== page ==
The man looked up again, then suddenly ducking as a bolt of lightning hit the deck of the ship a few meters away from him, a smoking hole about 3 meters in diameter now shown.
Thunder and lightning continued, and rain and hail belted down upon the crew, crying out as it strung them. The smell of burning wood filled the air as lightning struck all parts of the ship, tearing holes into the deck and sides, water was gushing in, soon the ship would sink.
The man continued looking out, ignoring the slight pain he felt from the hail. He knew this wasn’t a normal storm, but a work of magic.
“I will not stand down”, he shouted into the wind, at nothing. He was about to scream something else when a bolt of lightning struck the deck a few meters away from him, the impact sent the man flying into the air and over the side of the ship.
He landed with a thud into the water, a little dazed at the impact but still conscious the man managed to hold his head above water, but he knew it was over, the currents were to strong, and the ship wouldn’t be afloat for much longer. He struggled to stay up but his legs tired after 10 minutes. Finally he went under, the currents ripping and tearing at him, his body twisting in all directions, at odd angles, as he drifted away from the sinking ship.
The man felt a pain in his right leg, it was broken. He didn’t care, he knew it was over, he had failed. He couldn’t hold his breath any longer, water entered through his nostrils and mouth as his lungs filling with water, as he drifted off into a sleep like state, his last thought was scream of rage. ARGHHHHHH!!!
Then it was dark…

Calis
December 10th, 2003, 06:46 PM
hmm 16 views and no responses
that cant be good. lol

milamber_reborn
December 10th, 2003, 10:32 PM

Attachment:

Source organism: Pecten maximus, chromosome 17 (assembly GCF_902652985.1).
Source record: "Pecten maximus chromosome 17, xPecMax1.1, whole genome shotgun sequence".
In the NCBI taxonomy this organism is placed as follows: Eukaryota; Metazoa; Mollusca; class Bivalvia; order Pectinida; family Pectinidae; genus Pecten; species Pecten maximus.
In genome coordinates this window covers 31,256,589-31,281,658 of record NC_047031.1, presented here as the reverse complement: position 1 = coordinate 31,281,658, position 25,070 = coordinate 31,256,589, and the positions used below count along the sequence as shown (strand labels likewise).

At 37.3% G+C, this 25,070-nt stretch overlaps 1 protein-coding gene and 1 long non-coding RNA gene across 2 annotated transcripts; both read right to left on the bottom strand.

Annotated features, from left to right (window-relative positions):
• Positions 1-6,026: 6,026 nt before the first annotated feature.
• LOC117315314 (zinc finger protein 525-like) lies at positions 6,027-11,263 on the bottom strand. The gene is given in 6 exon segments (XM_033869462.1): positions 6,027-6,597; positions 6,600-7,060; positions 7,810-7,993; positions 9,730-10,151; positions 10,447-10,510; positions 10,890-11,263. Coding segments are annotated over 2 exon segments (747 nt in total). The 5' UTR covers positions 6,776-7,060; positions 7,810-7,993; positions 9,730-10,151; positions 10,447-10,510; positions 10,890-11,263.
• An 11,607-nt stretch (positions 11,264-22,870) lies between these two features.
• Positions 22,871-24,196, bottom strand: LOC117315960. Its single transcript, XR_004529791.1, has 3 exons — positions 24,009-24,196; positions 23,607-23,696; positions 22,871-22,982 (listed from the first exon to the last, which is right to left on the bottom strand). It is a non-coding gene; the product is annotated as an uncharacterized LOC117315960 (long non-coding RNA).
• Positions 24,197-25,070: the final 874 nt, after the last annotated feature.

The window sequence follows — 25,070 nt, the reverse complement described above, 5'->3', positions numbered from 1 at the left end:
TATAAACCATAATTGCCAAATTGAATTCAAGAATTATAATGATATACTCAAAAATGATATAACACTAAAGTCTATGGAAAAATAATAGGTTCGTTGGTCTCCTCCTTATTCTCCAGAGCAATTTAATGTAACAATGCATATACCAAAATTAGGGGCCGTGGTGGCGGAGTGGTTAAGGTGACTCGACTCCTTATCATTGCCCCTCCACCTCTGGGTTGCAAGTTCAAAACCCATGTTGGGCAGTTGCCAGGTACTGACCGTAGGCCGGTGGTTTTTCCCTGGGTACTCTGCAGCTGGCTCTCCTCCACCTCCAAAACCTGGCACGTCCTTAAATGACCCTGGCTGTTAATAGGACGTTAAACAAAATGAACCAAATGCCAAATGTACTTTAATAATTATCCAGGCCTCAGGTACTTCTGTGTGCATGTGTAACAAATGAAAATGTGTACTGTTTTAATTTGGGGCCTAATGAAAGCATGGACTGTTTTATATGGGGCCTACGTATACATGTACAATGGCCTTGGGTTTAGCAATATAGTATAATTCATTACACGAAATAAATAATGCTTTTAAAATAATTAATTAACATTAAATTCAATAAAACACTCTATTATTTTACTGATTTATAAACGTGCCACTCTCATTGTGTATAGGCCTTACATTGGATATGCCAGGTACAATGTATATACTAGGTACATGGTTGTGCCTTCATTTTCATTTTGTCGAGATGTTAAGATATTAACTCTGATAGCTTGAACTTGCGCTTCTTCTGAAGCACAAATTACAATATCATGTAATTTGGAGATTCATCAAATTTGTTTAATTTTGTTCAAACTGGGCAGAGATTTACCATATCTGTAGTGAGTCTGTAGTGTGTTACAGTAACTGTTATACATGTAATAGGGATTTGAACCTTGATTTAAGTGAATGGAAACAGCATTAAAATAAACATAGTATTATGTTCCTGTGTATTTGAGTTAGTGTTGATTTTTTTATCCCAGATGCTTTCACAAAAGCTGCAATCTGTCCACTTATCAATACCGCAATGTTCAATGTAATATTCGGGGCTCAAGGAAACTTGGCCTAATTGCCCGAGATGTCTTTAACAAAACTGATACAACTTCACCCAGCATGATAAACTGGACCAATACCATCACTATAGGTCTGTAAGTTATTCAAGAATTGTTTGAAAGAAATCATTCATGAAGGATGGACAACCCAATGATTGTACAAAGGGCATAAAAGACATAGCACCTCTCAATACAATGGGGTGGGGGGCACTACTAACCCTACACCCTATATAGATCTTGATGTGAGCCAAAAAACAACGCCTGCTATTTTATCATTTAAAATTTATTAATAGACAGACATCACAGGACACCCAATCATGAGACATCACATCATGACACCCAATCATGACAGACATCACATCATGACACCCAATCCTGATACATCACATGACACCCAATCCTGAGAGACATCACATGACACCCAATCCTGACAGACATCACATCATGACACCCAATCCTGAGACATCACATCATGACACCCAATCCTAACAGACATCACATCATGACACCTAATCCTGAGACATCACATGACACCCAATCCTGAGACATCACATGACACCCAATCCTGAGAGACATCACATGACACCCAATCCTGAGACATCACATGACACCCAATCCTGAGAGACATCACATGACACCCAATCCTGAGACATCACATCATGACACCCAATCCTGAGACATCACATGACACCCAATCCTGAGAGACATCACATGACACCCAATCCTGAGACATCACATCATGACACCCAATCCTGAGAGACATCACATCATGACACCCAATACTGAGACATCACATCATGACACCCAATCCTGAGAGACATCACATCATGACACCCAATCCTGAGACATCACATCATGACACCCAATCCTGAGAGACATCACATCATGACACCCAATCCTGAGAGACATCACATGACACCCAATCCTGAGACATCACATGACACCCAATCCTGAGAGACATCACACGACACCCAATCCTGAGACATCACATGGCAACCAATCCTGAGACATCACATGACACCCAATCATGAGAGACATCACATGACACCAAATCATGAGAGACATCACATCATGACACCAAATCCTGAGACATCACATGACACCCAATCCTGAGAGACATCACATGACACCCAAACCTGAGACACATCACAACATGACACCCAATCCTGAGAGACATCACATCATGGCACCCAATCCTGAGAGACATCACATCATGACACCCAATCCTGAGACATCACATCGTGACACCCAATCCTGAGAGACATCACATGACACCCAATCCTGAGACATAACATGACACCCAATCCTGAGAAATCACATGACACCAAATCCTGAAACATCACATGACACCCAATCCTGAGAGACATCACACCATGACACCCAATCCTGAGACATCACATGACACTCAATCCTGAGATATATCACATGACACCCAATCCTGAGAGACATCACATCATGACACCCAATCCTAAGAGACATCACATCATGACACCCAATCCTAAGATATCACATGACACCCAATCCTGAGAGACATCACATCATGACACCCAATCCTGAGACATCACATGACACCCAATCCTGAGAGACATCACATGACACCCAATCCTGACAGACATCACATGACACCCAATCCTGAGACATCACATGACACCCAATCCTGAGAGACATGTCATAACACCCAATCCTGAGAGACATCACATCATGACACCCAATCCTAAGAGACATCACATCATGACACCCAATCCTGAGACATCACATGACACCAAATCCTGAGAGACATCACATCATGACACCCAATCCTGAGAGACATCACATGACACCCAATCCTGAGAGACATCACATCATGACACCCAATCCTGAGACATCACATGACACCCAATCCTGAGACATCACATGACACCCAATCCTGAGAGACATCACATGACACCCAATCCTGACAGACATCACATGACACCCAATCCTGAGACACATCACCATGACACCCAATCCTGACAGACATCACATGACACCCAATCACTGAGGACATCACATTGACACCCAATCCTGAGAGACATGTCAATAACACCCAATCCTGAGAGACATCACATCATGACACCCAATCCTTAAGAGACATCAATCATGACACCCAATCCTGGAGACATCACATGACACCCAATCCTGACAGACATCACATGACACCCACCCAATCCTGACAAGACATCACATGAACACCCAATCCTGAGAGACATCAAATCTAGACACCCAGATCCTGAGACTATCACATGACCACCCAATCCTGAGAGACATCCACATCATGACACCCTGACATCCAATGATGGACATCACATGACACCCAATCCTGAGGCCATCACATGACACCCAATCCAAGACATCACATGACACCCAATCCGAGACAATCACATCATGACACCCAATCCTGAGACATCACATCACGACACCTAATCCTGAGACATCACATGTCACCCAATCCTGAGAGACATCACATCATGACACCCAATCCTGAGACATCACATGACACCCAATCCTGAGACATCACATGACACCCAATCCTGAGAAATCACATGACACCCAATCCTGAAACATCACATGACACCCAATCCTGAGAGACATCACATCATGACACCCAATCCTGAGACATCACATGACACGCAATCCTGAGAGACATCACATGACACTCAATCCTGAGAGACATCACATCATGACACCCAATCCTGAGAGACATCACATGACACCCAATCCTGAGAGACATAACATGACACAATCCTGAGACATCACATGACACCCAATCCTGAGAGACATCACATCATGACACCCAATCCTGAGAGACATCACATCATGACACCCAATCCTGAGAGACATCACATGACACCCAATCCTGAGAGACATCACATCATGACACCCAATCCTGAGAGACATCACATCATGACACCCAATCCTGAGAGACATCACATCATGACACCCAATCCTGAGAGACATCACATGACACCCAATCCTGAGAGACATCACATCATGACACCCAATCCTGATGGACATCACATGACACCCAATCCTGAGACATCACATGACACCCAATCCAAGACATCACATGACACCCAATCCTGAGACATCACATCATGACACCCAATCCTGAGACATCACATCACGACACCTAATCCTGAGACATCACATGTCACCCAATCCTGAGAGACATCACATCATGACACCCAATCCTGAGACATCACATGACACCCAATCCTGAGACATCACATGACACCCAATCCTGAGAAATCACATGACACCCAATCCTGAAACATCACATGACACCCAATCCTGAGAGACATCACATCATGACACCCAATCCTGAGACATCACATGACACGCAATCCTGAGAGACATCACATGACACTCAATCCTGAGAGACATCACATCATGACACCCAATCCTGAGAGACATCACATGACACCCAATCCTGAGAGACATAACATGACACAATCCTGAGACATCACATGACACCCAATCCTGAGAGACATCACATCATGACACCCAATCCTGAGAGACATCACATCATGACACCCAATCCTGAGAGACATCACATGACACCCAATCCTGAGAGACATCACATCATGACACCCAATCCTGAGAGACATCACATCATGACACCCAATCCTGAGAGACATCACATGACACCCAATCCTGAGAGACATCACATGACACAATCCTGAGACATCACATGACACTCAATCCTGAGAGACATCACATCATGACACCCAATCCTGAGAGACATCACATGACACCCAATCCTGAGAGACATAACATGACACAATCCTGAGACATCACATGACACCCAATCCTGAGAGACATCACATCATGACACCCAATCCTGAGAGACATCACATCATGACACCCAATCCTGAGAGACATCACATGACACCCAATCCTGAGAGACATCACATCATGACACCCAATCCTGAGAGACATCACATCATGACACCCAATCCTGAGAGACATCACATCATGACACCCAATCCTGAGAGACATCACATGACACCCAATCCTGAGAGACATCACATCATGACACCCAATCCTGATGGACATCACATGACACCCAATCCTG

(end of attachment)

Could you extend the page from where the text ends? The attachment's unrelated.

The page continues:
I took a quick glance at the first few lines. The first two sentences need to be tightened:

The man shielded his eyes from the glare of the midday sun that reflected off of the shallow waves. As he looked across the endless, murky sea, he noticed not a single vessel in sight.


Repetition of 'beaming,' and again the information can presented in less words:

A gentle breeze swept across the cloudless sky, acting as a fan of coolness against the everlasting heat bearing down upon the crew.


Thought's should not be in quotation marks because they are not dialogue, and they should be italicised for emphasis:


Good, thought <this would be a good place to tell us his name>, no sign of pirates. The plan is going well. It shall be a glorious day when our destiny is fulfilled.


Hope that helps. There is some good writing and interesting descriptions, but it lacks good flow. Try to restructure it. The same story can be told in fewer words.

Calis
December 10th, 2003, 11:26 PM
thanks

after i posted this i kept going back and adding and changing things around.

the whole thing is in italics. but it didnt show up on this.
i didnt know about thoughts.

i also deliberately didnt include description or name of the man for a reason.

thanks again.
i have plenty to work on. :)

i also didnt re-read it after i wrote it, cos it was late and i was tired. so i shall do that.

loki_incarnate
December 11th, 2003, 02:44 AM
um.. its good for 1 in the morning :P. it sounds like david eddings style of writing and although i dont like it its very popular so go for it.

Holbrook
December 11th, 2003, 06:09 AM
Hmmm... Just glanced quickly, but some impressions.

Put a line break between your paragraphs, it makes it easier to read for folks.

Bit too many statements as in "The man looked out" Try an vary the beginnings both of your paragraphs and sentences.

Also read it out loud to yourself, it will help with one grammar and two pacing, at the moment it is a bit stop start.

Also watch the repetition of words and actions it happens a couple of times.

Content is interesting, but if you are not naming a character, try to use something other than "The man" like big nose or blue eyes, give the character a nickname the reader can latch onto.

Hope that helps.

Calis
December 11th, 2003, 06:54 AM
Originally posted by loki_incarnate
um.. its good for 1 in the morning :P. it sounds like david eddings style of writing and although i dont like it its very popular so go for it.

not bad considering i never read his books. lol